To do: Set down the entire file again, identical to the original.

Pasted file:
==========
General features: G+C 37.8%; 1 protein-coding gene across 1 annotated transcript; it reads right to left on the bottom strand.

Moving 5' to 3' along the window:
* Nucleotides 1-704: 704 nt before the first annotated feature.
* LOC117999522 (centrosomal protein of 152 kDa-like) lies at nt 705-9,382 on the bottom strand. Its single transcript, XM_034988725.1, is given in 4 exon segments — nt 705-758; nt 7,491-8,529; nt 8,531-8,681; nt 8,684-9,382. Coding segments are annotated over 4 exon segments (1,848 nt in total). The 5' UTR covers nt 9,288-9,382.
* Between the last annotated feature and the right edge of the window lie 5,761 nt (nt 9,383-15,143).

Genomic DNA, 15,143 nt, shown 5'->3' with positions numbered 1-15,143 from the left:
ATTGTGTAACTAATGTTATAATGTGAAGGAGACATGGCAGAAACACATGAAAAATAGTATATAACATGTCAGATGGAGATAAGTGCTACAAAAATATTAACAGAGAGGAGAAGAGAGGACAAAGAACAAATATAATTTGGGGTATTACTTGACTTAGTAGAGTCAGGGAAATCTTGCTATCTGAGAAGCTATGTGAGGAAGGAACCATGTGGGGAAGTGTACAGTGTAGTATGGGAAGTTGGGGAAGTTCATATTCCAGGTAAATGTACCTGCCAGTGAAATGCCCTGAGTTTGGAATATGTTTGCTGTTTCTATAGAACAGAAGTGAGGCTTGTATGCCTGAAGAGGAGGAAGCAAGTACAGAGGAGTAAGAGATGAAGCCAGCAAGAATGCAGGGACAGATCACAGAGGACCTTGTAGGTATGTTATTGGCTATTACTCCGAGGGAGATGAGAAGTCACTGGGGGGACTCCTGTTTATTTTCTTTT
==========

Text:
General features: G+C 37.8%; 1 protein-coding gene across 1 annotated transcript; it reads right to left on the bottom strand.

Moving 5' to 3' along the window:
* Nucleotides 1-704: 704 nt before the first annotated feature.
* LOC117999522 (centrosomal protein of 152 kDa-like) lies at nt 705-9,382 on the bottom strand. Its single transcript, XM_034988725.1, is given in 4 exon segments — nt 705-758; nt 7,491-8,529; nt 8,531-8,681; nt 8,684-9,382. Coding segments are annotated over 4 exon segments (1,848 nt in total). The 5' UTR covers nt 9,288-9,382.
* Between the last annotated feature and the right edge of the window lie 5,761 nt (nt 9,383-15,143).

Genomic DNA, 15,143 nt, shown 5'->3' with positions numbered 1-15,143 from the left:
ATTGTGTAACTAATGTTATAATGTGAAGGAGACATGGCAGAAACACATGAAAAATAGTATATAACATGTCAGATGGAGATAAGTGCTACAAAAATATTAACAGAGAGGAGAAGAGAGGACAAAGAACAAATATAATTTGGGGTATTACTTGACTTAGTAGAGTCAGGGAAATCTTGCTATCTGAGAAGCTATGTGAGGAAGGAACCATGTGGGGAAGTGTACAGTGTAGTATGGGAAGTTGGGGAAGTTCATATTCCAGGTAAATGTACCTGCCAGTGAAATGCCCTGAGTTTGGAATATGTTTGCTGTTTCTATAGAACAGAAGTGAGGCTTGTATGCCTGAAGAGGAGGAAGCAAGTACAGAGGAGTAAGAGATGAAGCCAGCAAGAATGCAGGGACAGATCACAGAGGACCTTGTAGGTATGTTATTGGCTATTACTCCGAGGGAGATGAGAAGTCACTGGGGGGACTCCTGTTTATTTTCTTTT